Business plan for Orangebox youth project 'almost a disaster waiting to happen'

The Orangebox in Halifax town centre
The Orangebox in Halifax town centre

Calderdale councillors remain worried about business planning for the Orangebox youth project, with one calling it “almost a disaster waiting to happen.”

Members of Calderdale Council’s Children and Young People’s Scrutiny Board were debating a report on Orangebox, Halifax, including a draft of its five-year business plan.

Last summer the council agreed to take over Orangebox and provide £400,000 of capital funding to bring up to standard and enhance the building, at Blackledge in the town centre.

Orangebox was established under the “My Place” central government scheme in 2010, with a brief of providing appropriate and purposeful formal and informal activities for young people with a focus on the teenage and young adult age range as a condition of the funding.

The centre was set up with the grant of £3.8 million, awarded in 2011, but struggled to source funding to meet running expenses, most recently being under the guardianship of the Square Chapel Trust.

But councillors remain concerned about refurbishment costs and its financing after it re-opens in the summer.

Coun Howard Blagbrough (Con, Brighouse) said he had concerns in terms of managing the asset both within budget and within timescale and Coun Carol Machell (Lab, Todmorden) asked how much was the loss it was making at the moment down to management.

Officers advised that the original grant funding terms and conditions overseen by the Department for Education (DfE) limited the arrangements for which the Orangebox would be operated.

Concerns were expressed that the conditions felt restrictive but officers advised that they felt confident in making Orangebox work operationally.

Coun Colin Raistrick (Ind, Hipperholme and Lightcliffe) was very concerned about proposed budgeting and the amount of usage of the centre, envisaged.

“The whole thing looks like it’s almost a disaster waiting to happen – and you are underestimating the usage,” he told officers. “This is not a strategy, it’s just a wish list. I’m not happy.”

But Coun Anne Collins (Lab, Ovenden) said Orangebox could be a really excellent project.

Councillors had a difficult task balancing tenants’ sessional use and other uses which is why it had to be carefully planned – this report was a work in progress, she said.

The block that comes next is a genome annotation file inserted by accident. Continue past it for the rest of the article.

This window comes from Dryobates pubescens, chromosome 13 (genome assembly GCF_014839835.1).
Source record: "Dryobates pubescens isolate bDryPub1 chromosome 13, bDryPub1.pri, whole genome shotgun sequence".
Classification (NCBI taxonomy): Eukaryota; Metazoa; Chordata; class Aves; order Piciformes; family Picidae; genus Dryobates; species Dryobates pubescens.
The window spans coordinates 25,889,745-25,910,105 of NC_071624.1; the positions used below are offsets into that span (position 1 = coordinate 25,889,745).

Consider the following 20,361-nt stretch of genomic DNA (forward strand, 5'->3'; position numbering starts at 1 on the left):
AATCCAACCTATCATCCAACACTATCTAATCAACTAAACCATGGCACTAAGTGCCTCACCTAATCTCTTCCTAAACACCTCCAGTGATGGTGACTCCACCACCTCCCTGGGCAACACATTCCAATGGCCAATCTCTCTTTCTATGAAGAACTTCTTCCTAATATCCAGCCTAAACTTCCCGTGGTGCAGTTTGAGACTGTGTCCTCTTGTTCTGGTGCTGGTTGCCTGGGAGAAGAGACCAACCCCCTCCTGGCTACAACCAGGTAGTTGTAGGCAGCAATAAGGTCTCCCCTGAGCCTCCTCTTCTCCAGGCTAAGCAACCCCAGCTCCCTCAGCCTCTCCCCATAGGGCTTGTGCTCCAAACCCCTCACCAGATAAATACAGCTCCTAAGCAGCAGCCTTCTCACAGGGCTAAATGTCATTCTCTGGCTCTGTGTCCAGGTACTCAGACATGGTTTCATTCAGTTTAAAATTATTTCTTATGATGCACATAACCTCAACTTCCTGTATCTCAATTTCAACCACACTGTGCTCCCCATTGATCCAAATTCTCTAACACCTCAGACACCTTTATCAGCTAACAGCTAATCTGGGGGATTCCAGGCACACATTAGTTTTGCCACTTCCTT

“What we are hearing is a realistic attitude to see what kind of use we can make of it,” said Coun Collins.

She reminded colleagues that the council had to make a use out of it or would have to give back more than £3 million if it did not use it properly.

Board chair Coun Ashley Evans (Lib Dem, Warley) said the report recognised that there were restrictions on the way the centre could operate but it needed careful monitoring.

Coun Stephen Baines (Con, Northowram and Shelf) thought the usage estimate was low and that it would exceed that. But he wanted officers to come back to scrutiny board when the business plan was finalised.

The council’s Director, Children and Young People’s Services, Julie Jenkins, said she believed more detailed business plans to come before the board would reassure councillors.

If the council did not develop the project the Government money would be clawed back and a “brilliant” building in the town centre, which it was hoped would attract usage by young people coming into Halifax, would have to be mothballed.

The report detailed transfer of Orangebox to the local authority’s responsibility as of April 1.

The project will be overseen by the Orangebox Board and capital work to get the building fit for purpose in accordance with the business plan begun.

The draft Business Plan was submitted with plans to align original grant funding conditions and set the basis for how
the facility will be managed and funded moving forward.

It will be further developed, refined and finalised in time for Orangebox to be re-opened in summer 2019, councillors were told.

An Orangebox Advisory Group has been established involving key partners and stakeholders to make recommendations in how the operational aspects of the building were taken forward.

There was also a young people’s Advisory Board, which would provide a voice for children and young people to influence how their services would operate and run from the centre in the future.

Officers also advised that the Youth Offending Team and Young People’s Service would be moving from their existing office base at Centre@3Ways to the Orangebox, to ensure they were more readily available to young people and centrally located.

It was acknowledged by members that the existing office space for those services was stretched and this move would be positive.